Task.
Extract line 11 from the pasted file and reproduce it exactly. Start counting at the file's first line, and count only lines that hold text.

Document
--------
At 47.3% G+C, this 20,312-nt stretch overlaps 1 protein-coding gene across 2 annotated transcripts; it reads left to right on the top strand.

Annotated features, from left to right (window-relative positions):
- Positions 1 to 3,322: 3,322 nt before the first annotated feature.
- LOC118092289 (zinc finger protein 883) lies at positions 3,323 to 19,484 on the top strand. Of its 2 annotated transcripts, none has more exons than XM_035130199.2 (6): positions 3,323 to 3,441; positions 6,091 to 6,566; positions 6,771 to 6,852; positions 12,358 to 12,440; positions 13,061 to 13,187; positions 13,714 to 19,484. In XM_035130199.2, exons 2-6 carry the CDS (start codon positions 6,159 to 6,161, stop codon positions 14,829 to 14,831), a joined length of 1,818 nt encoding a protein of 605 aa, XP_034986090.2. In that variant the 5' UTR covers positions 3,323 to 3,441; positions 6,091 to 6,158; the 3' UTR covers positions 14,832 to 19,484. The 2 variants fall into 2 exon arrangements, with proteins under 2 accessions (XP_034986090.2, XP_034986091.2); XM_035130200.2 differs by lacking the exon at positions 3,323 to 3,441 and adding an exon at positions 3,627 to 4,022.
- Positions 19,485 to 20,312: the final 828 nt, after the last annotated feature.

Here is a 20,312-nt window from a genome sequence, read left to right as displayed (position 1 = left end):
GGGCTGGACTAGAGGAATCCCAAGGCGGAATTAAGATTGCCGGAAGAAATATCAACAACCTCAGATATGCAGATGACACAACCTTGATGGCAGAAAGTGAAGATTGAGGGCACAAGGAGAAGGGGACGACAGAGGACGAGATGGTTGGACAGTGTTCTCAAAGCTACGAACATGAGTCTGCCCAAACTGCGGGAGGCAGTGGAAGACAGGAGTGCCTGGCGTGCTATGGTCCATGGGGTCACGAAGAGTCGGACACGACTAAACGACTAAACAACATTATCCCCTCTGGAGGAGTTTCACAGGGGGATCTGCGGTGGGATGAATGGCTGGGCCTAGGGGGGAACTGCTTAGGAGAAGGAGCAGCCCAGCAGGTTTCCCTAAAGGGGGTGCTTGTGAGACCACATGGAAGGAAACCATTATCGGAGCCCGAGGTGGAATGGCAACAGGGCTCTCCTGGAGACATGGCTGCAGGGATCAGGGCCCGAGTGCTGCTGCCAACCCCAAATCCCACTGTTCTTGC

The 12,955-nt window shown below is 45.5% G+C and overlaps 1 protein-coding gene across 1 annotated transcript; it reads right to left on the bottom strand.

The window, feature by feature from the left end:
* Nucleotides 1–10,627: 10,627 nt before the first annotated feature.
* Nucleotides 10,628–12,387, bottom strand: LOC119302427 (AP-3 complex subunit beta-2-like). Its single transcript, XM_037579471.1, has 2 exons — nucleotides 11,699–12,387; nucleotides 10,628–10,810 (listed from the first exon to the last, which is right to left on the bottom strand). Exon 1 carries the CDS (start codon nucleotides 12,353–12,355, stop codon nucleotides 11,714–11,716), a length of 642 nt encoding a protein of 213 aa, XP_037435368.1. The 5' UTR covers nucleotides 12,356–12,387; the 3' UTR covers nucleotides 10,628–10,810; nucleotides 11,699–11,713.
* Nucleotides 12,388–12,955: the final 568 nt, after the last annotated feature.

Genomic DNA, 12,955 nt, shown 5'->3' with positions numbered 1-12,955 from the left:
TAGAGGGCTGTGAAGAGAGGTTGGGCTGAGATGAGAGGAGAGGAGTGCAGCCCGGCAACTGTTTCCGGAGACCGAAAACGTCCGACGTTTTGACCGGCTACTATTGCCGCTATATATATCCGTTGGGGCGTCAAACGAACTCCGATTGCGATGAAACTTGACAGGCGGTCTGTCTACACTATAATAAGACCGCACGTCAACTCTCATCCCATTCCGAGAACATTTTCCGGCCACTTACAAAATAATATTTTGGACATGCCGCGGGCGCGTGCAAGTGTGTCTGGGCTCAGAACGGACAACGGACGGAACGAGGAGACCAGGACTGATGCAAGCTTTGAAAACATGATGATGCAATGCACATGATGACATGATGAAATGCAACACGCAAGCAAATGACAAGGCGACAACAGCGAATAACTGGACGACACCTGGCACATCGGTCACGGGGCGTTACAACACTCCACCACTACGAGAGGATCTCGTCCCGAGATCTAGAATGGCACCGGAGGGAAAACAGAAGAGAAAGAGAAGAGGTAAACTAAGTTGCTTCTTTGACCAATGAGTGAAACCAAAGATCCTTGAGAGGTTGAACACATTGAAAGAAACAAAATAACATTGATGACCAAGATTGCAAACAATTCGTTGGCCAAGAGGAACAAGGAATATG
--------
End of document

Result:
* Nucleotides 10,628–12,387, bottom strand: LOC119302427 (AP-3 complex subunit beta-2-like). Its single transcript, XM_037579471.1, has 2 exons — nucleotides 11,699–12,387; nucleotides 10,628–10,810 (listed from the first exon to the last, which is right to left on the bottom strand). Exon 1 carries the CDS (start codon nucleotides 12,353–12,355, stop codon nucleotides 11,714–11,716), a length of 642 nt encoding a protein of 213 aa, XP_037435368.1. The 5' UTR covers nucleotides 12,356–12,387; the 3' UTR covers nucleotides 10,628–10,810; nucleotides 11,699–11,713.